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Marijuana / Hemp / Cannabis


From: westender@peg.apc.org


1. ON February 15, HEMP South Australia rang to say that their government had decided to investigate the viability of a hemp fibre industry. They were acting swiftly, amending the relevent laws by regulation rather than legislation, and they expected to have over 100 farmers engaged in a hemp growing trial by April

2 On the 16 Feb, I put out the following press release for Queensland HEMP.



Yesterday the South Australian Government announced plans to fast-track the hemp industry in that state. In April, 100 South Australian farmers will begin growing hemp throughout the state.

"South Australia has stolen a march on Queensland in the development of a hemp industry due to Goss government inaction," Brisbane HEMP spokesperson, John Jiggens, declared.

"The people who will pay in the long run will be the farmers struggling in the forgotten rural areas of Queensland." Mr Jiggens said.

" Hemp is the glamour crop of the nineties. It has the potential to be a billion dollar crop."

  • As a cloth, hemp is softer, warmer, and more water resistant than cotton, and commands much higher prices. The original Levi Jeans were made from hemp.
  • The majority of the world's books were printed on hemp paper until the 20th Century. Banknotes are still printed on hemp paper.
  • Hemp can produce from two to four times as much fibre per hectare as woodchipping.
  • A hemp paper industry is labour intensive rather than being capital intensive like woodchip. This means MORE jobs. Woodchips sell for $60/ton. Hemp pulp sells for $400 per ton for low grade pulp, and up to $1500 for organosolv, the highest grade.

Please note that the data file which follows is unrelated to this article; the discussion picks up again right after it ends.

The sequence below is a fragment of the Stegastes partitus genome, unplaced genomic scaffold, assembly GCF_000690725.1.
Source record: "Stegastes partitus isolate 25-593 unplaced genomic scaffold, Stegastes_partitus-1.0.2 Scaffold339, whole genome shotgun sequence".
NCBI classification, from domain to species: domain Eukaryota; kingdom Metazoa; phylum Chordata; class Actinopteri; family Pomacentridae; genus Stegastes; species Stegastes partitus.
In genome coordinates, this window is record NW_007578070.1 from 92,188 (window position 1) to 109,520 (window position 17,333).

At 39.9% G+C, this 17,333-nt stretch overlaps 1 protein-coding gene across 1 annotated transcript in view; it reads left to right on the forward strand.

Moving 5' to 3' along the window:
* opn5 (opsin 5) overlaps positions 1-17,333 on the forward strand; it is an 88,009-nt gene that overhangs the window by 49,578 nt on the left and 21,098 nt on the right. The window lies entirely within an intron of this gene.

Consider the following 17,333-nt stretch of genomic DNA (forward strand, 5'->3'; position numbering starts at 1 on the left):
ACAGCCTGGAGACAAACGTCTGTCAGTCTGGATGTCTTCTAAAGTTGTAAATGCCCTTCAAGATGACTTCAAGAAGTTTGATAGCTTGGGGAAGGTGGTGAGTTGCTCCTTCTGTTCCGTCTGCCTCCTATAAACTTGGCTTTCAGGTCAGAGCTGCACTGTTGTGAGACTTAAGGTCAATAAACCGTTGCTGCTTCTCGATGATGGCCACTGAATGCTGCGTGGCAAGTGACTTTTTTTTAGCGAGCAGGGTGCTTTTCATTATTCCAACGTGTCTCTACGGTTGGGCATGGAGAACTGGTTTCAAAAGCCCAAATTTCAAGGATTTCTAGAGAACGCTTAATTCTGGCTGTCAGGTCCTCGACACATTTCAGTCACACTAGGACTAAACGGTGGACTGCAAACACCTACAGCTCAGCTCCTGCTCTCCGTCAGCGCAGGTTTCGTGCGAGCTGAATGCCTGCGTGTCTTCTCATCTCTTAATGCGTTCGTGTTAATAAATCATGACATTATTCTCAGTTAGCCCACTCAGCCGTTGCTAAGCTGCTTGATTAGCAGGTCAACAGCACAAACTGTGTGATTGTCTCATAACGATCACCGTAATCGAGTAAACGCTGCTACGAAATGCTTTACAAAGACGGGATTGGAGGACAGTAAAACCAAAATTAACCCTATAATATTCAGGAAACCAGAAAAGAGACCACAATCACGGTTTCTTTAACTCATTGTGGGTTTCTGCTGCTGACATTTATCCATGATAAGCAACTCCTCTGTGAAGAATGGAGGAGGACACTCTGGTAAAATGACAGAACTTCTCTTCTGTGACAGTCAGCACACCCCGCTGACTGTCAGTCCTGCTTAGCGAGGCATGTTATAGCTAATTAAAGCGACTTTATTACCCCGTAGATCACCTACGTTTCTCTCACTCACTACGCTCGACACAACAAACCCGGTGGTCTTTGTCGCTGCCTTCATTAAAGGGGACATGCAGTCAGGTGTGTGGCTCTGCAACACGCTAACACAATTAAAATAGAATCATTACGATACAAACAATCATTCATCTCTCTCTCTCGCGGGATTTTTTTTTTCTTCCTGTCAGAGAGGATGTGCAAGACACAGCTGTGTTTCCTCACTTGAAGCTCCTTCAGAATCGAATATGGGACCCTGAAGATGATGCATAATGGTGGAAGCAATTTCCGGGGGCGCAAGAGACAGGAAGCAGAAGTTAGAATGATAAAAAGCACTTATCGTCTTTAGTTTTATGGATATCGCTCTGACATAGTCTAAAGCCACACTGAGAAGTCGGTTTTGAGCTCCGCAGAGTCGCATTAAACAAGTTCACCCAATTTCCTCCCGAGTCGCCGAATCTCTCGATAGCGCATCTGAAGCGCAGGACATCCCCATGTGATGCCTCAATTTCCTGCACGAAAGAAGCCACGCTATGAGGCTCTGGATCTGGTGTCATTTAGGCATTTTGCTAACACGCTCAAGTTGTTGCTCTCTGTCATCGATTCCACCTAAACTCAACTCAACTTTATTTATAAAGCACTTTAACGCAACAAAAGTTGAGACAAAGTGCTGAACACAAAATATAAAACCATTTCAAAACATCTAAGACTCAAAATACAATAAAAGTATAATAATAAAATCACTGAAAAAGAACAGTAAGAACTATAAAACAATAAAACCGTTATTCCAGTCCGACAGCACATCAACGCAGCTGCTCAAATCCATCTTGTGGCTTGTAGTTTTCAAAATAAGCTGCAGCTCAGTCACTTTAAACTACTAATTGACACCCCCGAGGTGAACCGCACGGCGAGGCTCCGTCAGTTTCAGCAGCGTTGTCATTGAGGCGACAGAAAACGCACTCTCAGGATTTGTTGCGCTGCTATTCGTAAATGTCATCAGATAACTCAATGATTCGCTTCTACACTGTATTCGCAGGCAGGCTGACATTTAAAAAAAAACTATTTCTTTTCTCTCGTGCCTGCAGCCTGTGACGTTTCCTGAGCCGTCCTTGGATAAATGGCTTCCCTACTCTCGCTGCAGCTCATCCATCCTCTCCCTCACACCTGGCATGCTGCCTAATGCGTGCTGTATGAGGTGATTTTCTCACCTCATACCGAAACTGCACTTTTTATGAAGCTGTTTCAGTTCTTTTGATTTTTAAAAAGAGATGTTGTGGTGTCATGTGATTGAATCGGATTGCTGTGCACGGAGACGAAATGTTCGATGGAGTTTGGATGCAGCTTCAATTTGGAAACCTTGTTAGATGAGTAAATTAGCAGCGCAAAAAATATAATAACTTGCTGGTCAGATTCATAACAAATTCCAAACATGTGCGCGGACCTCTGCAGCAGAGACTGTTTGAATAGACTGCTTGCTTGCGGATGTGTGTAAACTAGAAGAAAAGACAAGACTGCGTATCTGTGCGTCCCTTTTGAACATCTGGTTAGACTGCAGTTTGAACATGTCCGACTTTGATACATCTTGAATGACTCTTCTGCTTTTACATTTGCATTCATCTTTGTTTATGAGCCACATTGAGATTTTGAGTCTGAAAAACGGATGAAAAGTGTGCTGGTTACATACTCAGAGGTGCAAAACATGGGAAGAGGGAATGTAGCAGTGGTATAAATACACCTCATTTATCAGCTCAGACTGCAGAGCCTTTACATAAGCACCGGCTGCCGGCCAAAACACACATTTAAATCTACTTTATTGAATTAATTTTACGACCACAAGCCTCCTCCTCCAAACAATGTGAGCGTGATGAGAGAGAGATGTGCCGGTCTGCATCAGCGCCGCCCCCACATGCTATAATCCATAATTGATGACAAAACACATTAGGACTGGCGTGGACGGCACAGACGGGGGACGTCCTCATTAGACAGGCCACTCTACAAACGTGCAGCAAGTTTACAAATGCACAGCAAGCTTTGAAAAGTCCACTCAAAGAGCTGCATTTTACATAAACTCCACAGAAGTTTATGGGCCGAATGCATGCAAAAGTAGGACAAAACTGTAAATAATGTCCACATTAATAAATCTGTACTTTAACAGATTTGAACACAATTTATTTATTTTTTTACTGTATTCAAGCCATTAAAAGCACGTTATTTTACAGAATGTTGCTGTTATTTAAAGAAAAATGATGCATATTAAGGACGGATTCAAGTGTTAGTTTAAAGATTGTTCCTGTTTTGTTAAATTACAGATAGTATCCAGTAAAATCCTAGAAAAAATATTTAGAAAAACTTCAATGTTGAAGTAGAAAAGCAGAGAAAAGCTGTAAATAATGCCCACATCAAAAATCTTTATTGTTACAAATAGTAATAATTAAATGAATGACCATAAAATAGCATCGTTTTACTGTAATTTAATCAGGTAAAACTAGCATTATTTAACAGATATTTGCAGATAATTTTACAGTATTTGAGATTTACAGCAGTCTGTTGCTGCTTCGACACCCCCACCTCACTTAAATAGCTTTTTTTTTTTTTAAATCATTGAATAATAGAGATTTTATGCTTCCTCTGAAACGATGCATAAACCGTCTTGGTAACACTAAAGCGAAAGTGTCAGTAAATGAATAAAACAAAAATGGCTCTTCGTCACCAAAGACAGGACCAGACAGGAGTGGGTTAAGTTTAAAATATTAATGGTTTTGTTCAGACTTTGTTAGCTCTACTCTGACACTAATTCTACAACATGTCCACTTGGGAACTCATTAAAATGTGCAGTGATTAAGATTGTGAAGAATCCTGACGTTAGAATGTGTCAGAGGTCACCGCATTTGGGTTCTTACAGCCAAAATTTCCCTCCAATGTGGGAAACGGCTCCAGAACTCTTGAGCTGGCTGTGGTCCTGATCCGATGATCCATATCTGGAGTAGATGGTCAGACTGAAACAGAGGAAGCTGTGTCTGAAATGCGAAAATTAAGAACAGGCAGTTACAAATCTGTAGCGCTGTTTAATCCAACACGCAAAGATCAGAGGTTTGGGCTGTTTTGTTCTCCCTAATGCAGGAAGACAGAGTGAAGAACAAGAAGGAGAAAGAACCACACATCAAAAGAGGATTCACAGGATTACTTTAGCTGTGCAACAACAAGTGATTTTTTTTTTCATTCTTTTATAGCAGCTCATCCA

• 200,000 hectares of hemp could replace Australia's woodchip exports industry - subsidised by the taxpayers to the rate of $300 million.
  • Cannabis hemp makes the strongest particle board with far greater durability than any woodchip source.

"Marijuana prohibition not only clogs our courts and prisons," Mr Jiggens said. " It denies our farmers the right to grow the crop of the decade.

"The South Australians have realised this. When will Queensland ever learn??"

John Jiggens for HEMP 17/2/95


The Courier Mail reponded to my press release by ringing up the Dept of Agriculture in Queensland, and wrote an article called HEMP PLAN REJECTED.

"The Queensland government has ruled out the development of a hemp industry. . . . A spokesman for Queensland Primary Industries Minister Ed Casey said yesterday the department was investigating

several plants for the development of a fibre industry. Hemp was less attractive in Queensland than several other plants because it was more suited to temperate climates."

Both the Greens and the National parties in Queensland criticised the government for rejecting hemp out of hand, and the Opposition Leader Rob Borbidge said he had commissioned a study into legalising the crop. This was duly reported in an article called DEBATE ON LEGALISING HEMP GROWS.


What I was wondering is this; the Dept of Agriculture have dismissed hemp out of hand on the assumption it will not grow well in Queensland's tropical and sup-tropical climate; Queensland stretches from 29 degrees S to 11 S. I know Italy had a superb fibre hemp industry. Where else in the world was fibre hemp grown in tropical and sub-tropical areas???

John Jiggens

Queensland HEMP

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